Introduction: We ended last time with Rebekah trying to grasp the meaning of the struggle inside her between her two pre-born sons. God’s answer in Gen. 25:23 describes a conflict between two nations in her womb. Rebekah could never have foreseen such a mysterious answer to her husband’s prayers for her barrenness in Gen. 25:21. More on this mystery of election in next week’s notes. This week’s notes from Genesis 25 and other verses will give us the deeper understanding of prayer that we will need in order to ‘keep praying and not give up,’ (Luke 18:1) – even when God’s answers run counter to what we had hoped or expected.

Monday: read Genesis 25:22-28 and Hebrews 4:14-16. Even the manner of the birth of Rebekah’s sons signifies the painful conflict between them: Esau, ‘the hairy one,’ (who even in birth looked the part of the elder, stronger, ‘manly’ son), came out first and grew to become his father’s favorite; Jacob, (whose name means ‘supplanter,’ because with his mother’s help he would eventually claim the blessing ahead of his brother), even now at birth grabs his brother’s heel as if trying to be first in line. What is Rebekah to do in the face of such a struggle in which BOTH sons will sinfully strive for supremacy? Surely she must continue to go ‘inquire’ of the Lord (Gen. 25:22) because only in resorting to the Lord by prayer will she find the comfort needed in the face of the heartbreaks of this life – including sons at war.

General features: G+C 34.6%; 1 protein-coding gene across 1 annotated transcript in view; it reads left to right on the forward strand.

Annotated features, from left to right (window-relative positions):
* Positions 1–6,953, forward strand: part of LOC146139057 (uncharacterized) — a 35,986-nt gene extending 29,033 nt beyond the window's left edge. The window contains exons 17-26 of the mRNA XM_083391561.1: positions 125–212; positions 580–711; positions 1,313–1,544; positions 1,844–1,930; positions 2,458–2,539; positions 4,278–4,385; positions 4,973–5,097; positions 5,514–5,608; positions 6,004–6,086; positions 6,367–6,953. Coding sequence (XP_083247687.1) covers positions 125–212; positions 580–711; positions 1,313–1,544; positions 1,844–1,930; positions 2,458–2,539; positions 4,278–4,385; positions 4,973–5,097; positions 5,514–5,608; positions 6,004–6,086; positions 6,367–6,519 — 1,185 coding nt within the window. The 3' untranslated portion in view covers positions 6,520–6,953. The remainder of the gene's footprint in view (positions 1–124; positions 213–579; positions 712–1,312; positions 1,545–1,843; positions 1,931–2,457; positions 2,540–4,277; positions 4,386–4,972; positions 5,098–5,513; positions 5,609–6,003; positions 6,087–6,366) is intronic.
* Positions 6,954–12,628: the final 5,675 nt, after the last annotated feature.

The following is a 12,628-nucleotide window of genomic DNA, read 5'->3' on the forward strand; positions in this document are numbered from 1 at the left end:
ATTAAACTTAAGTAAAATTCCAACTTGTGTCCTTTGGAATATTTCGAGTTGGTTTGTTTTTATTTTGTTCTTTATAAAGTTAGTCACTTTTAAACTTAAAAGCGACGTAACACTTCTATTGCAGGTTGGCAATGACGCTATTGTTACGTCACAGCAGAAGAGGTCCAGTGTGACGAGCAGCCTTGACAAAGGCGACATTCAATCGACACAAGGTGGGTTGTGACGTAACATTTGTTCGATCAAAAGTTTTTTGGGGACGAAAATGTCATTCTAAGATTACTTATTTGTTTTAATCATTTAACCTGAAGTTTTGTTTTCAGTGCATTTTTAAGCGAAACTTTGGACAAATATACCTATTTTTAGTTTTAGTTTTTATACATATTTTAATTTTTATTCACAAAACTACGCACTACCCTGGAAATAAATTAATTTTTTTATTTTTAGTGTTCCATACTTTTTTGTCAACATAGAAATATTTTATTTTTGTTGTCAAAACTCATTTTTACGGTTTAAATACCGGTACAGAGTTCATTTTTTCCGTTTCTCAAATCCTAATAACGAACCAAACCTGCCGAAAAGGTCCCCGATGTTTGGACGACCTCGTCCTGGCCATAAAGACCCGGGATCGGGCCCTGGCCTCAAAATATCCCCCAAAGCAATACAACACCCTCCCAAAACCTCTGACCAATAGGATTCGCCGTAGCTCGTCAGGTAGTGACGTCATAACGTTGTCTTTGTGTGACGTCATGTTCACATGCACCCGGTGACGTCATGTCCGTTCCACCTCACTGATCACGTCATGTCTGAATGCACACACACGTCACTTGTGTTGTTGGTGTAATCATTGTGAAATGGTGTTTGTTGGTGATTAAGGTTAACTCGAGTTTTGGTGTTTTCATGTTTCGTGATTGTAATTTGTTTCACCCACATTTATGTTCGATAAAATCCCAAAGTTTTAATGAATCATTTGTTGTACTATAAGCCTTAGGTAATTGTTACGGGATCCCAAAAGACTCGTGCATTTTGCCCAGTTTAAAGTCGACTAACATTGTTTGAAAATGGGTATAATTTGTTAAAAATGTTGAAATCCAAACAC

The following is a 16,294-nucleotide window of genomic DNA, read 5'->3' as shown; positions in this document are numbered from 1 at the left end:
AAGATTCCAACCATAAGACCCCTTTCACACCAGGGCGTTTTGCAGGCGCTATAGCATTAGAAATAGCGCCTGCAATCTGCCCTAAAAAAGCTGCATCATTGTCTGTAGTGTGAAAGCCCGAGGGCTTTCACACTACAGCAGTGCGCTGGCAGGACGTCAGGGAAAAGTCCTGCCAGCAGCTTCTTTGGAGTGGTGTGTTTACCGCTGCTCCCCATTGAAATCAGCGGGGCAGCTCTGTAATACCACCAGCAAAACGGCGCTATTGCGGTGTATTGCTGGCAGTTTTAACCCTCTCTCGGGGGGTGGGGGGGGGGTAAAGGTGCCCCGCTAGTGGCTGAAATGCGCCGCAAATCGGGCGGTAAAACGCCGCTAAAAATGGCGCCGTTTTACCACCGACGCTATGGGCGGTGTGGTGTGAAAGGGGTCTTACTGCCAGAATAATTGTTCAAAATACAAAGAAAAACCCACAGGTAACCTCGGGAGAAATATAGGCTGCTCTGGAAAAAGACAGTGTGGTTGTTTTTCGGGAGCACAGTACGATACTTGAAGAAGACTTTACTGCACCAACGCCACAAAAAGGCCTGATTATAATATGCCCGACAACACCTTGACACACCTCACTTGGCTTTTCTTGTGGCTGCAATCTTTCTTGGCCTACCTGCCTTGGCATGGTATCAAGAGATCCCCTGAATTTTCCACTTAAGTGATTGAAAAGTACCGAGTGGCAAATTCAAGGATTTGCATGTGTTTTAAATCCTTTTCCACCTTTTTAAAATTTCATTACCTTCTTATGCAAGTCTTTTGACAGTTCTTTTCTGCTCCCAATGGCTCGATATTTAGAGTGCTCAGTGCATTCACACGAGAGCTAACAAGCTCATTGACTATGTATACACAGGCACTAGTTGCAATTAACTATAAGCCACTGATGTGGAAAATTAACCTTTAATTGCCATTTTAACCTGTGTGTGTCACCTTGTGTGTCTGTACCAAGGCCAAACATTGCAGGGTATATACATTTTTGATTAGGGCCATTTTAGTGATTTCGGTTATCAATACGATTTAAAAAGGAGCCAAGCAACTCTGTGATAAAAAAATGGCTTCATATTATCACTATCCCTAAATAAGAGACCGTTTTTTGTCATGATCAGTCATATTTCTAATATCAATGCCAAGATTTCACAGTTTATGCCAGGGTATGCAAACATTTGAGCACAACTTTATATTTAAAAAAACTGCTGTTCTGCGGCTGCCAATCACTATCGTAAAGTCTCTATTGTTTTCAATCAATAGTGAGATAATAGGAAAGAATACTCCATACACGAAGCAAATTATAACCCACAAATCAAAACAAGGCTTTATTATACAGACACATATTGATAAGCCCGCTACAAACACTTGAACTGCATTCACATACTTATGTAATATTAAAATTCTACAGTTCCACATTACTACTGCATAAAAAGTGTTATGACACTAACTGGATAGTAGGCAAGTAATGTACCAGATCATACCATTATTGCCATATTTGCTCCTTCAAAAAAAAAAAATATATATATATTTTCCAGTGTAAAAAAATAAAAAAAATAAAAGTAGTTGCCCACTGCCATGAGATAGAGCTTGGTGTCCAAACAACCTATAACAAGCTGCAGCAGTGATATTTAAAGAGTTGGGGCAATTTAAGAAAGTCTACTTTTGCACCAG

Meditate and Pray: Thank God that by the blood of Jesus Christ we along with Rebekah have a ready retreat (Hebrews 4:14-16) where we can find the comfort to meet whatever calamities come into our lives. Thank Jesus that He knows how to comfort us because He has been tested ‘in every way just as we are.’ Did Rebekah have a divided home? Jesus has the grace to help her in her time of need: for ‘even His brothers did not believe in Him,’ (John 7:5).

Tuesday: read Genesis 26:34; Genesis 27:46 and Luke 22:39-46. Rebekah’s ‘weariness of living’ (Gen. 27:46) because of Esau’s Hittite wives must have often made her habit of resorting to the Lord in prayer a real struggle as she sought to hold her family together by faith. In the same way, even the most committed of Jesus’ disciples found the sorrow of following Christ (Luke 22:45) exhausting when they should have been alertly praying. Such struggles of faithful believers in prayer and perseverance run counter to today’s superficial attitude that ‘a little bit of prayer makes everything okay.’ Even the title of the Gospel hymn ‘Sweet Hour of Prayer,’ misses the reality that prayer is often hard in the face of life’s exhausting disappointments!

Meditate and Pray: Thank God for His honest portrayal of the difficulty of prayer. Take heart when you struggle in prayer by remembering how even the disciples were unable to remain awake for just one hour in prayer (Matthew 26:36-46)! Why? Because, as Luke says, ‘they were exhausted from sorrow,’ (Luke 22:45). Thank God that He gives us the Holy Spirit as our intercessor in prayer to groan with us and to pray for us when our prayers fail! Thank God that, ‘He knows how we are formed, He remembers that we are dust,’ (Psalm 103:14).